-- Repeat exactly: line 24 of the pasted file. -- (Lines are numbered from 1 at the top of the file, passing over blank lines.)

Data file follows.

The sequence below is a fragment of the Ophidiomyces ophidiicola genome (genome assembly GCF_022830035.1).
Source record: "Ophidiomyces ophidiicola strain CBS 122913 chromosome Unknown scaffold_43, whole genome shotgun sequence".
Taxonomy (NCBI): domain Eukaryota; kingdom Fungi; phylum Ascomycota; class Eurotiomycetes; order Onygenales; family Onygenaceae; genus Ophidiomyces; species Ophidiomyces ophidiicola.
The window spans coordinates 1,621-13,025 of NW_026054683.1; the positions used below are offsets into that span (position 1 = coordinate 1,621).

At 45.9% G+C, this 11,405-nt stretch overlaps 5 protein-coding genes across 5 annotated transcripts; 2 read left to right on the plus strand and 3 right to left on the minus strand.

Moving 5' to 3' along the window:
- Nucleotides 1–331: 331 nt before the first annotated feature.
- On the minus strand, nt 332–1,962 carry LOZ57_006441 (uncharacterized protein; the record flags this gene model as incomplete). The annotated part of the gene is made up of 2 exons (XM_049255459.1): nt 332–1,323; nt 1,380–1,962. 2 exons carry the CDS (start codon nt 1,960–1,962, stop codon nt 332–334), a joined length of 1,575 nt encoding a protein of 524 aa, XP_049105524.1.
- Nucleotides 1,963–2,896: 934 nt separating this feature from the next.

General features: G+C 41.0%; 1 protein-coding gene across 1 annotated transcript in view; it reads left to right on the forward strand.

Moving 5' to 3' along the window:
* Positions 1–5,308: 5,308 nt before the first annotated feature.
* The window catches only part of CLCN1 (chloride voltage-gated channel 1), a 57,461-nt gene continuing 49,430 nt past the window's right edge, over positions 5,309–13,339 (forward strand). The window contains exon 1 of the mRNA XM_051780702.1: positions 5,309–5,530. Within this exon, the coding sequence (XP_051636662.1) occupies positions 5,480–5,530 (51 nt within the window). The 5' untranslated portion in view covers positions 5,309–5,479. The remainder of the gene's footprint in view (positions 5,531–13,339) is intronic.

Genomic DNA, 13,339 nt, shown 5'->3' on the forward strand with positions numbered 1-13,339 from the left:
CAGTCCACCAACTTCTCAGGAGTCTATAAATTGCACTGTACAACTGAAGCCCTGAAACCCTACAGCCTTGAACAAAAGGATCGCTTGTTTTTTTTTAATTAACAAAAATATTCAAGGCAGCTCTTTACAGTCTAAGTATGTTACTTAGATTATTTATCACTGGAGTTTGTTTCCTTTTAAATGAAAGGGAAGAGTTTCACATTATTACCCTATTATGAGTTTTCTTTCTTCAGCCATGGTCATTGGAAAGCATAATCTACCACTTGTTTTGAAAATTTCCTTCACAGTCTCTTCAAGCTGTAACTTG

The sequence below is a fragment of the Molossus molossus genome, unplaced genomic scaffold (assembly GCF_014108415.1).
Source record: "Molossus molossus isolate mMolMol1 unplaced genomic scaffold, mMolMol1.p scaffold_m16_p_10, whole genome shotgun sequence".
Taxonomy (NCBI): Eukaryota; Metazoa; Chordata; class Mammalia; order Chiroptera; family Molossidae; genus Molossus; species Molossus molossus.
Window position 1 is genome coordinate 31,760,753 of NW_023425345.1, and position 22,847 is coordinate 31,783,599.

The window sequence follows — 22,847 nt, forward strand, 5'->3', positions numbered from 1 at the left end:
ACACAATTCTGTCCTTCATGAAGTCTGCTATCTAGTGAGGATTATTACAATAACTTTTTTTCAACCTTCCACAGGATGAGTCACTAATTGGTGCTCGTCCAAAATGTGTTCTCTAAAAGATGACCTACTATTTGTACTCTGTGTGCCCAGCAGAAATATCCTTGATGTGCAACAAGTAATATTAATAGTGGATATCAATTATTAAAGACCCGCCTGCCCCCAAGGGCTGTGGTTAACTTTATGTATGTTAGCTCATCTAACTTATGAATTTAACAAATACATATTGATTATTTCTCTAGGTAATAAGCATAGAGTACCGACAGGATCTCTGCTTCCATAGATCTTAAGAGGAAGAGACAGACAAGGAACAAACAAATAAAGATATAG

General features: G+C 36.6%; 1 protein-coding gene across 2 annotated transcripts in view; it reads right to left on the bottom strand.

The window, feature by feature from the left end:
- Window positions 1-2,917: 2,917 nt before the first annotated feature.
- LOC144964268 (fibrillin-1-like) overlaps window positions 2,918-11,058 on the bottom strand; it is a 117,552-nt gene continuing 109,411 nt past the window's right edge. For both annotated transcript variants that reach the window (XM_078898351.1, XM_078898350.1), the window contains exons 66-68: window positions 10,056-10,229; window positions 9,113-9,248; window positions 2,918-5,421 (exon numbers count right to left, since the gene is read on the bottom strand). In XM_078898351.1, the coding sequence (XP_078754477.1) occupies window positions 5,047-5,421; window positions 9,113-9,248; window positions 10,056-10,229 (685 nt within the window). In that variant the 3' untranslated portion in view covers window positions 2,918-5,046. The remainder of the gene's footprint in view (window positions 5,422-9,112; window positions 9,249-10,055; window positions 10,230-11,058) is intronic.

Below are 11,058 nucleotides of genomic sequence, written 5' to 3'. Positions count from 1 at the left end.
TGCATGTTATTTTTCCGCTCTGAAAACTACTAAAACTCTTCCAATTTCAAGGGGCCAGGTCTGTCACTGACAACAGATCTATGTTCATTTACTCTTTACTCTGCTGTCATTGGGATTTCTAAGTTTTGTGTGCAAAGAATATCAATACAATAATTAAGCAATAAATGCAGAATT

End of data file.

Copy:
- Window positions 1-2,917: 2,917 nt before the first annotated feature.